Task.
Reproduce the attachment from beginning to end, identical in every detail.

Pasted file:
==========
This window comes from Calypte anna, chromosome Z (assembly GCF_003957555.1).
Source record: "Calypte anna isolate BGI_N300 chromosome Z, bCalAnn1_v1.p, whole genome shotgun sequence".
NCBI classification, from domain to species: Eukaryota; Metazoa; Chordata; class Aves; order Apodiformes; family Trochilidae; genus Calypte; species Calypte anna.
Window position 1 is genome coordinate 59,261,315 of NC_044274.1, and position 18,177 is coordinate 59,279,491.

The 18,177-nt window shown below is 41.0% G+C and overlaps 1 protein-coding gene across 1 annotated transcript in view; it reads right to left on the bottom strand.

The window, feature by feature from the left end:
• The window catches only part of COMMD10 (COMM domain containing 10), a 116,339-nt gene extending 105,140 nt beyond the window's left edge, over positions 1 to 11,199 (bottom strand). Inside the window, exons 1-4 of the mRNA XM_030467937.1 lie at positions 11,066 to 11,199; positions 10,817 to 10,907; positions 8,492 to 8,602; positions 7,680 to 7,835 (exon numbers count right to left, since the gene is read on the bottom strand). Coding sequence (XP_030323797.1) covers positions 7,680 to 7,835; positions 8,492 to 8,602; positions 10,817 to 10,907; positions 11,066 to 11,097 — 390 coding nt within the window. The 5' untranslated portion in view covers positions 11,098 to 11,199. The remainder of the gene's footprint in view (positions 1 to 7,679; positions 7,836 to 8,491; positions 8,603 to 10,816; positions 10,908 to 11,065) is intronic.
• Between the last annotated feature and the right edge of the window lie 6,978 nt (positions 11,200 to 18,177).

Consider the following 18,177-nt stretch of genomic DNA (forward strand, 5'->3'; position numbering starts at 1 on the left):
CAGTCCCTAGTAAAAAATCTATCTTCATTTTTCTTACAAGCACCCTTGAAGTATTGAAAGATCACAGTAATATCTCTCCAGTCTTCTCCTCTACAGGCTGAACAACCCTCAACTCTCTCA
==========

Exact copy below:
This window comes from Calypte anna, chromosome Z (assembly GCF_003957555.1).
Source record: "Calypte anna isolate BGI_N300 chromosome Z, bCalAnn1_v1.p, whole genome shotgun sequence".
NCBI classification, from domain to species: Eukaryota; Metazoa; Chordata; class Aves; order Apodiformes; family Trochilidae; genus Calypte; species Calypte anna.
Window position 1 is genome coordinate 59,261,315 of NC_044274.1, and position 18,177 is coordinate 59,279,491.

The 18,177-nt window shown below is 41.0% G+C and overlaps 1 protein-coding gene across 1 annotated transcript in view; it reads right to left on the bottom strand.

The window, feature by feature from the left end:
• The window catches only part of COMMD10 (COMM domain containing 10), a 116,339-nt gene extending 105,140 nt beyond the window's left edge, over positions 1 to 11,199 (bottom strand). Inside the window, exons 1-4 of the mRNA XM_030467937.1 lie at positions 11,066 to 11,199; positions 10,817 to 10,907; positions 8,492 to 8,602; positions 7,680 to 7,835 (exon numbers count right to left, since the gene is read on the bottom strand). Coding sequence (XP_030323797.1) covers positions 7,680 to 7,835; positions 8,492 to 8,602; positions 10,817 to 10,907; positions 11,066 to 11,097 — 390 coding nt within the window. The 5' untranslated portion in view covers positions 11,098 to 11,199. The remainder of the gene's footprint in view (positions 1 to 7,679; positions 7,836 to 8,491; positions 8,603 to 10,816; positions 10,908 to 11,065) is intronic.
• Between the last annotated feature and the right edge of the window lie 6,978 nt (positions 11,200 to 18,177).

Consider the following 18,177-nt stretch of genomic DNA (forward strand, 5'->3'; position numbering starts at 1 on the left):
CAGTCCCTAGTAAAAAATCTATCTTCATTTTTCTTACAAGCACCCTTGAAGTATTGAAAGATCACAGTAATATCTCTCCAGTCTTCTCCTCTACAGGCTGAACAACCCTCAACTCTCTCA